John Hampton

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Well into his eighties, John Hampton, one of the founders of the Cowboy Artists of America, was still painting, drawing, and sculpting the many stories of the American West. Hampton was born in Brooklyn, New York in 1918, but made his way west at an early age. As a boy, he had shown an early […]

George Phippen

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George Phippen was co-founder of the Cowboy Artists of America and the organization’s first president. His formal education consisted of a little less than eight years in a one-room country schoolhouse. “I’ve had no schooling in art except what I got from friends, artists,” he said, “and I’ve been mighty lucky to have more friends […]

Pat Haptonstall

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Pat Haptonstall was born in Cedaredge, Colorado, in 1943. His natural talent and artistic eye manifested themselves at an early age. By the time he was six years old, he was already spending much of his time drawing. As a young boy, he suffered from asthma, so his parents moved the family to Prescott, Arizona, […]

Frank Polk

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Frank Polk was born in Louisville, Kentucky, in 1908, but moved to Phoenix, Arizona, in 1911. His first job, at age sixteen, was in the rodeo, working with his trained burro. He later landed his first cowboy job with the Yolo Ranch at Camp Wood. His 1978 autobiography, F-F-F-Frank Polk: An Uncommonly Frank Autobiography, tells […]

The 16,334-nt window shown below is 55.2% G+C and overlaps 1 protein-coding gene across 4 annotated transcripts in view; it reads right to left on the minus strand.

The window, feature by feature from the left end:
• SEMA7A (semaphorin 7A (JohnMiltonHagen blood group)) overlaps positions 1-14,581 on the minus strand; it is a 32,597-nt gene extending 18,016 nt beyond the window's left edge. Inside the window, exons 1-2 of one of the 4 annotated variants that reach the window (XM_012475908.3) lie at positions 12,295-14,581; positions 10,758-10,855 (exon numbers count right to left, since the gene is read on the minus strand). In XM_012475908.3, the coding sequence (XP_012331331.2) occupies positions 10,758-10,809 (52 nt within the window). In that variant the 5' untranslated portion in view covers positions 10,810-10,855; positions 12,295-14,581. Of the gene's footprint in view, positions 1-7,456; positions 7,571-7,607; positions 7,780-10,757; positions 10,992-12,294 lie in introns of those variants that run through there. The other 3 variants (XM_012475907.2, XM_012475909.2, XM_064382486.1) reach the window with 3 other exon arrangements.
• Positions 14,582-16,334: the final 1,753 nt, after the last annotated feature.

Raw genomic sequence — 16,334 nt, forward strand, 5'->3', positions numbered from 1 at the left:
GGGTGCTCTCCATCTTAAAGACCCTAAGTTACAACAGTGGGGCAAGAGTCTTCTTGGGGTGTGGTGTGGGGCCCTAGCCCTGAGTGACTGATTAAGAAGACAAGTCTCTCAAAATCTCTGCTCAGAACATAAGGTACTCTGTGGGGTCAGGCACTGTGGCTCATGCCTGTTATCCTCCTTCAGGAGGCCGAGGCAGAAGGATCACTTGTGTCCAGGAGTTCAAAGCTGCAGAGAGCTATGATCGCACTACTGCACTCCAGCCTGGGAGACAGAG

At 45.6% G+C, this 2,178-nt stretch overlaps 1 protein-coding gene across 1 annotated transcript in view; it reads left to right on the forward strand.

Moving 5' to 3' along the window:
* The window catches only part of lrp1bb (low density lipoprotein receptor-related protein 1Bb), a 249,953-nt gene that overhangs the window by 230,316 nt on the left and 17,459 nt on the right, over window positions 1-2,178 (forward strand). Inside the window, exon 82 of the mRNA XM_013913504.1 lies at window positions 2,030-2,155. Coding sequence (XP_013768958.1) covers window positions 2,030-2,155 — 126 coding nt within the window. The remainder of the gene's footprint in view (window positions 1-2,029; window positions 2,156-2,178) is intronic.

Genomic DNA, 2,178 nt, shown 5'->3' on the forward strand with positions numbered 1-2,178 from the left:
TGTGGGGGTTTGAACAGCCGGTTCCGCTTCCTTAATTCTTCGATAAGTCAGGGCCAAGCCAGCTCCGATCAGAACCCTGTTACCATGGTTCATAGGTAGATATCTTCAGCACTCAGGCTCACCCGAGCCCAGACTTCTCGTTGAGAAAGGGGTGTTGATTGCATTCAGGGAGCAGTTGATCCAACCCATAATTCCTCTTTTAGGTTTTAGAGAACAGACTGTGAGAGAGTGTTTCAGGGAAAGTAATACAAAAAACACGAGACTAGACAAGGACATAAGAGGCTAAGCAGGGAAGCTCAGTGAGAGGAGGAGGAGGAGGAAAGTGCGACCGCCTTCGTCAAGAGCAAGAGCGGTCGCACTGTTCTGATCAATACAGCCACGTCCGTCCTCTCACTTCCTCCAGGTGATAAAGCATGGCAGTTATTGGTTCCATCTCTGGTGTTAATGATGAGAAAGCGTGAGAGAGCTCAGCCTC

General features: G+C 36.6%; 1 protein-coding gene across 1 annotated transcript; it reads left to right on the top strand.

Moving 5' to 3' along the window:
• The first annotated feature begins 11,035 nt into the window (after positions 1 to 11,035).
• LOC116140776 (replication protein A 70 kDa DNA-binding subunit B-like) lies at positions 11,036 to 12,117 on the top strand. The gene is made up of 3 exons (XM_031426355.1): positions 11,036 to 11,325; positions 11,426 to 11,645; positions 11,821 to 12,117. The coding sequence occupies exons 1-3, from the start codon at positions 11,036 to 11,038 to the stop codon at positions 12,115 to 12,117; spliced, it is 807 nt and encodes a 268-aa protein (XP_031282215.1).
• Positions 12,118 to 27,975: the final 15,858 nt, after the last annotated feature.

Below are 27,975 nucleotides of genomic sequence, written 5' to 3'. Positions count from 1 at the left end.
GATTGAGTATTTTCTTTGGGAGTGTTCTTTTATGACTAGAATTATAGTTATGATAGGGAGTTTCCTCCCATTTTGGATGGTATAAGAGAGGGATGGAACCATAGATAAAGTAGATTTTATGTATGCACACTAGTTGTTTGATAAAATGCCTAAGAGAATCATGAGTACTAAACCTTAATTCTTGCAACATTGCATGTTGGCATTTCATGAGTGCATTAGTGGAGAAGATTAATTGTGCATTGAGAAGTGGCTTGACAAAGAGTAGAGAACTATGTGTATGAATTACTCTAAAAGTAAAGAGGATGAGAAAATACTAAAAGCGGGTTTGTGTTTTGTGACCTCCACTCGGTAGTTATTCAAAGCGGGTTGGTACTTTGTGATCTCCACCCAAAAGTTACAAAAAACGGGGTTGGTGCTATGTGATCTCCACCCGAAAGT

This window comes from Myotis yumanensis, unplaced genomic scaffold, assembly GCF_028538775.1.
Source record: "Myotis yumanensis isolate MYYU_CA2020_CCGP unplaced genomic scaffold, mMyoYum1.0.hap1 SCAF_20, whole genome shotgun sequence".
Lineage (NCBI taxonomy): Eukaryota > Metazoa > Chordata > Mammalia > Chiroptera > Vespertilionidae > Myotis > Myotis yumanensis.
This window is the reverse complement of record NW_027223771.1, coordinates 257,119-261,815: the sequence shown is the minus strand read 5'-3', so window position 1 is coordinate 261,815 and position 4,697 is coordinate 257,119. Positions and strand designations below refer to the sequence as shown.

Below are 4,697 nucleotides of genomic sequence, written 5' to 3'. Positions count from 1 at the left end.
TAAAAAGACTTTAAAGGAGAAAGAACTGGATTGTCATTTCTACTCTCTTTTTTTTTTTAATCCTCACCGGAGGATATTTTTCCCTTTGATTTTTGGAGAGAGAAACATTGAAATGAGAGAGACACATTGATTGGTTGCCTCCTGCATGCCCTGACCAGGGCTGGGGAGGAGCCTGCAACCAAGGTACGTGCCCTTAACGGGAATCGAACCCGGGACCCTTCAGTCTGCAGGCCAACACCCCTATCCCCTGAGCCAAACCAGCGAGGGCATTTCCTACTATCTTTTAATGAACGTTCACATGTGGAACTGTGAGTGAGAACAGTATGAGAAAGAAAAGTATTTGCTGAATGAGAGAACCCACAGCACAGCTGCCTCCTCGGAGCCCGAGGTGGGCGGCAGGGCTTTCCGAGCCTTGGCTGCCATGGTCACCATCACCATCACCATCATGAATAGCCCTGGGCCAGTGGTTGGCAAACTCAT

Fred Harman

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Fred Harman was the most widely known living western artist when the Cowboy Artists of America was organized in June 1965. While Harman was unable to join Charlie Dye, John Hampton, Joe Beeler and George Phippen in the meeting where the CAA was officially founded, he held the special designation of “charter member.” Harman was […]

Tom Ryan

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“When Tom Ryan paints a cowboy, you know it is the real thing,” says one fellow artist. “You can tell just by looking at the figure that that man has been around. His horses are real cow horses. His men are real ranch hands. They always have just the right feel; there is never anything […]

E.E. “Bud” Helbig

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Bud Helbig’s home state of Montana nurtured his early dreams of becoming an artist and also provided a lifetime of inspiration for his paintings and bronzes. One of his early heroes was Charles M. Russell, another Montana artist. Helbig’s annual participation in the auction at the C. M. Russell Museum in Great Falls was one […]

Bob Scriver

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“It was the days of hair chaps, high-heeled boots, and spurs that jingled when they drug on the ground. All my friends were either cowboys or Indians. I didn’t know any other kind of people,” Bob Scriver said, describing his youth. Those early days would lay the foundation for Scriver’s later success as one of […]

Harvey W. Johnson

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Harvey W. Johnson came by his artistic talent naturally. His father was a noted sculptor, and his mother was an accomplished painter. Following in their footsteps, after World War II, Johnson studied at the Art Students League in New York City. He worked for many advertising studios and as an illustrator (often of frontier life) […]

Irvin (Shorty) Shope

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When he was still a young artist, Irvin “Shorty” Shope had the extraordinary opportunity to show his work to one of the masters of American Western art, Charles M. Russell. Like Russell, Shope lived in Montana and worked as a cowboy before beginning his artistic career. Unlike Russell, who moved to Montana as a teenager, […]